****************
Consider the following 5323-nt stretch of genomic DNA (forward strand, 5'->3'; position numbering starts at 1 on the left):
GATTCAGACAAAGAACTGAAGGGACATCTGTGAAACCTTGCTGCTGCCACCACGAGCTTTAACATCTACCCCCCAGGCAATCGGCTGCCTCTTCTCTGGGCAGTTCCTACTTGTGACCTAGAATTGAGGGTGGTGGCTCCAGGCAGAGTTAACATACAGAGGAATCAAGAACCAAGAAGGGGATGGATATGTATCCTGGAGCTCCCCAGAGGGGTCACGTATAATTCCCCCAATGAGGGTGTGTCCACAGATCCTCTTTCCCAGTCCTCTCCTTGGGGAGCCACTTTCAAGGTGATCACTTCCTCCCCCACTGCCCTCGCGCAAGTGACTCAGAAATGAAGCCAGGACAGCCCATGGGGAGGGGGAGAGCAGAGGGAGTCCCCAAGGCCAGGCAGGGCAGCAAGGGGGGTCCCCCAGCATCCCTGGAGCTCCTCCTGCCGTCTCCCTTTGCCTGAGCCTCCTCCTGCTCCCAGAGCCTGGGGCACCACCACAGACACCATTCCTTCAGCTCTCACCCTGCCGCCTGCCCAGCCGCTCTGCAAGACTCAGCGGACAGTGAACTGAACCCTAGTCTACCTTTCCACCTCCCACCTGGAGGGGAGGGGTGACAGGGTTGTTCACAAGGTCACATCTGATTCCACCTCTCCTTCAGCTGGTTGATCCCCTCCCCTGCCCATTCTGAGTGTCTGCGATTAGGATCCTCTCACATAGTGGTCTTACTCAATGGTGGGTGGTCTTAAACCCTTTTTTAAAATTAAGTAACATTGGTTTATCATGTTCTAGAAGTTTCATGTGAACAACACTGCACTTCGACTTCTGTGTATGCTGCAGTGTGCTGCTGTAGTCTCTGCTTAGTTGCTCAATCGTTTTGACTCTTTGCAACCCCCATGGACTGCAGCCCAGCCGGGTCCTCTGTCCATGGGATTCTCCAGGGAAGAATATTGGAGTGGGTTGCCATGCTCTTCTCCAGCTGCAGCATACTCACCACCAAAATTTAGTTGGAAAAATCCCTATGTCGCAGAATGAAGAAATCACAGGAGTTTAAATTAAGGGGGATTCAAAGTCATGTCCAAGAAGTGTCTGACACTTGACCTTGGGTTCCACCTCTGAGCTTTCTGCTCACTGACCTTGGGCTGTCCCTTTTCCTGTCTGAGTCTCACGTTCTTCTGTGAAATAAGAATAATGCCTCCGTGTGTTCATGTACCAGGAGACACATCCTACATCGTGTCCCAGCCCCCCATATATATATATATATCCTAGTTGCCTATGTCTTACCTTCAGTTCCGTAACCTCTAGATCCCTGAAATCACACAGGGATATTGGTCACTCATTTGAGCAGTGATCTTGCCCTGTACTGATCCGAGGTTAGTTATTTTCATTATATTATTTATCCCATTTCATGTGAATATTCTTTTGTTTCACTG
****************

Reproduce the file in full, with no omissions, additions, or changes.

Consider the following 5323-nt stretch of genomic DNA (forward strand, 5'->3'; position numbering starts at 1 on the left):
GATTCAGACAAAGAACTGAAGGGACATCTGTGAAACCTTGCTGCTGCCACCACGAGCTTTAACATCTACCCCCCAGGCAATCGGCTGCCTCTTCTCTGGGCAGTTCCTACTTGTGACCTAGAATTGAGGGTGGTGGCTCCAGGCAGAGTTAACATACAGAGGAATCAAGAACCAAGAAGGGGATGGATATGTATCCTGGAGCTCCCCAGAGGGGTCACGTATAATTCCCCCAATGAGGGTGTGTCCACAGATCCTCTTTCCCAGTCCTCTCCTTGGGGAGCCACTTTCAAGGTGATCACTTCCTCCCCCACTGCCCTCGCGCAAGTGACTCAGAAATGAAGCCAGGACAGCCCATGGGGAGGGGGAGAGCAGAGGGAGTCCCCAAGGCCAGGCAGGGCAGCAAGGGGGGTCCCCCAGCATCCCTGGAGCTCCTCCTGCCGTCTCCCTTTGCCTGAGCCTCCTCCTGCTCCCAGAGCCTGGGGCACCACCACAGACACCATTCCTTCAGCTCTCACCCTGCCGCCTGCCCAGCCGCTCTGCAAGACTCAGCGGACAGTGAACTGAACCCTAGTCTACCTTTCCACCTCCCACCTGGAGGGGAGGGGTGACAGGGTTGTTCACAAGGTCACATCTGATTCCACCTCTCCTTCAGCTGGTTGATCCCCTCCCCTGCCCATTCTGAGTGTCTGCGATTAGGATCCTCTCACATAGTGGTCTTACTCAATGGTGGGTGGTCTTAAACCCTTTTTTAAAATTAAGTAACATTGGTTTATCATGTTCTAGAAGTTTCATGTGAACAACACTGCACTTCGACTTCTGTGTATGCTGCAGTGTGCTGCTGTAGTCTCTGCTTAGTTGCTCAATCGTTTTGACTCTTTGCAACCCCCATGGACTGCAGCCCAGCCGGGTCCTCTGTCCATGGGATTCTCCAGGGAAGAATATTGGAGTGGGTTGCCATGCTCTTCTCCAGCTGCAGCATACTCACCACCAAAATTTAGTTGGAAAAATCCCTATGTCGCAGAATGAAGAAATCACAGGAGTTTAAATTAAGGGGGATTCAAAGTCATGTCCAAGAAGTGTCTGACACTTGACCTTGGGTTCCACCTCTGAGCTTTCTGCTCACTGACCTTGGGCTGTCCCTTTTCCTGTCTGAGTCTCACGTTCTTCTGTGAAATAAGAATAATGCCTCCGTGTGTTCATGTACCAGGAGACACATCCTACATCGTGTCCCAGCCCCCCATATATATATATATATCCTAGTTGCCTATGTCTTACCTTCAGTTCCGTAACCTCTAGATCCCTGAAATCACACAGGGATATTGGTCACTCATTTGAGCAGTGATCTTGCCCTGTACTGATCCGAGGTTAGTTATTTTCATTATATTATTTATCCCATTTCATGTGAATATTCTTTTGTTTCACTG